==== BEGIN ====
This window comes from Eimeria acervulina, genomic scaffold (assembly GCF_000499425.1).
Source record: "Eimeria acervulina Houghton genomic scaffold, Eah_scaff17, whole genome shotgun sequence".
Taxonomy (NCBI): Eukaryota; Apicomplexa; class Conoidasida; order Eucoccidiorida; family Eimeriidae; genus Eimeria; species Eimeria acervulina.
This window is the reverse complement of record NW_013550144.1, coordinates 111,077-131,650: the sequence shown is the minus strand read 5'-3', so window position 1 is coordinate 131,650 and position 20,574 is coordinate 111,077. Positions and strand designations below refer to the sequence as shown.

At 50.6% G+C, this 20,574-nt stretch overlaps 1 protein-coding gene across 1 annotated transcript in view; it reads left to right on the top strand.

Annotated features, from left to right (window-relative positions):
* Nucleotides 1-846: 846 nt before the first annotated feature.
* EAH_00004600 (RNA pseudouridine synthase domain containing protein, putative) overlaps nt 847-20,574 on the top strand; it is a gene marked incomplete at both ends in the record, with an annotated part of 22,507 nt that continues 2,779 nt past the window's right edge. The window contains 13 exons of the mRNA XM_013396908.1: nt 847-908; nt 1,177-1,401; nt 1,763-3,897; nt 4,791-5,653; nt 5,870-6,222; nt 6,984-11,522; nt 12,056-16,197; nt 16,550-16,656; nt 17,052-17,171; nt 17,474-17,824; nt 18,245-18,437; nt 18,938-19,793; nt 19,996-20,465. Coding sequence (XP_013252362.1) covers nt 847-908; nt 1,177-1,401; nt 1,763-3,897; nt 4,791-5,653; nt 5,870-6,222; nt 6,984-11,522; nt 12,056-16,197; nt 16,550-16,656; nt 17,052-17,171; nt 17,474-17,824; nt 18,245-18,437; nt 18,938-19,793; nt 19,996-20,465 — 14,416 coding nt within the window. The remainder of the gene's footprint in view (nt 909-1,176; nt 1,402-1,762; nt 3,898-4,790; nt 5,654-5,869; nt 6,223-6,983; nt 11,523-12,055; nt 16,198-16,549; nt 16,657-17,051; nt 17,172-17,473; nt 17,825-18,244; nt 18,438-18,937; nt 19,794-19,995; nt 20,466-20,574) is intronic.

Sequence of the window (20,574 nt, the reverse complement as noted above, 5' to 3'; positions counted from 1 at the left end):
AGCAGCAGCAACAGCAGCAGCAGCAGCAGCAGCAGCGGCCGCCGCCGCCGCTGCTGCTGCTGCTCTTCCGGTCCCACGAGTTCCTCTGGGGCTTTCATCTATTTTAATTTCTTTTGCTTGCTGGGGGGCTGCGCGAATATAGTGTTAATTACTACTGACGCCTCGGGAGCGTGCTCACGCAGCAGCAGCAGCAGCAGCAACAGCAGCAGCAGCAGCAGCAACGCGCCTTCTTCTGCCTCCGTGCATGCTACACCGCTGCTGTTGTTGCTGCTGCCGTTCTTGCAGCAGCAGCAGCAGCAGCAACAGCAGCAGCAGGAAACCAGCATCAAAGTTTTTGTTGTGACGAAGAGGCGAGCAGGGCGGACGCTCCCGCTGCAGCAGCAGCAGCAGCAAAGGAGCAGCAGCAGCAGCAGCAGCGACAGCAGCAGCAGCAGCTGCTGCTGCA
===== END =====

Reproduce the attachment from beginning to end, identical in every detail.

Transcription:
This window comes from Eimeria acervulina, genomic scaffold (assembly GCF_000499425.1).
Source record: "Eimeria acervulina Houghton genomic scaffold, Eah_scaff17, whole genome shotgun sequence".
Taxonomy (NCBI): Eukaryota; Apicomplexa; class Conoidasida; order Eucoccidiorida; family Eimeriidae; genus Eimeria; species Eimeria acervulina.
This window is the reverse complement of record NW_013550144.1, coordinates 111,077-131,650: the sequence shown is the minus strand read 5'-3', so window position 1 is coordinate 131,650 and position 20,574 is coordinate 111,077. Positions and strand designations below refer to the sequence as shown.

At 50.6% G+C, this 20,574-nt stretch overlaps 1 protein-coding gene across 1 annotated transcript in view; it reads left to right on the top strand.

Annotated features, from left to right (window-relative positions):
* Nucleotides 1-846: 846 nt before the first annotated feature.
* EAH_00004600 (RNA pseudouridine synthase domain containing protein, putative) overlaps nt 847-20,574 on the top strand; it is a gene marked incomplete at both ends in the record, with an annotated part of 22,507 nt that continues 2,779 nt past the window's right edge. The window contains 13 exons of the mRNA XM_013396908.1: nt 847-908; nt 1,177-1,401; nt 1,763-3,897; nt 4,791-5,653; nt 5,870-6,222; nt 6,984-11,522; nt 12,056-16,197; nt 16,550-16,656; nt 17,052-17,171; nt 17,474-17,824; nt 18,245-18,437; nt 18,938-19,793; nt 19,996-20,465. Coding sequence (XP_013252362.1) covers nt 847-908; nt 1,177-1,401; nt 1,763-3,897; nt 4,791-5,653; nt 5,870-6,222; nt 6,984-11,522; nt 12,056-16,197; nt 16,550-16,656; nt 17,052-17,171; nt 17,474-17,824; nt 18,245-18,437; nt 18,938-19,793; nt 19,996-20,465 — 14,416 coding nt within the window. The remainder of the gene's footprint in view (nt 909-1,176; nt 1,402-1,762; nt 3,898-4,790; nt 5,654-5,869; nt 6,223-6,983; nt 11,523-12,055; nt 16,198-16,549; nt 16,657-17,051; nt 17,172-17,473; nt 17,825-18,244; nt 18,438-18,937; nt 19,794-19,995; nt 20,466-20,574) is intronic.

Sequence of the window (20,574 nt, the reverse complement as noted above, 5' to 3'; positions counted from 1 at the left end):
AGCAGCAGCAACAGCAGCAGCAGCAGCAGCAGCAGCGGCCGCCGCCGCCGCTGCTGCTGCTGCTCTTCCGGTCCCACGAGTTCCTCTGGGGCTTTCATCTATTTTAATTTCTTTTGCTTGCTGGGGGGCTGCGCGAATATAGTGTTAATTACTACTGACGCCTCGGGAGCGTGCTCACGCAGCAGCAGCAGCAGCAGCAACAGCAGCAGCAGCAGCAGCAACGCGCCTTCTTCTGCCTCCGTGCATGCTACACCGCTGCTGTTGTTGCTGCTGCCGTTCTTGCAGCAGCAGCAGCAGCAGCAACAGCAGCAGCAGGAAACCAGCATCAAAGTTTTTGTTGTGACGAAGAGGCGAGCAGGGCGGACGCTCCCGCTGCAGCAGCAGCAGCAGCAAAGGAGCAGCAGCAGCAGCAGCAGCGACAGCAGCAGCAGCAGCTGCTGCTGCA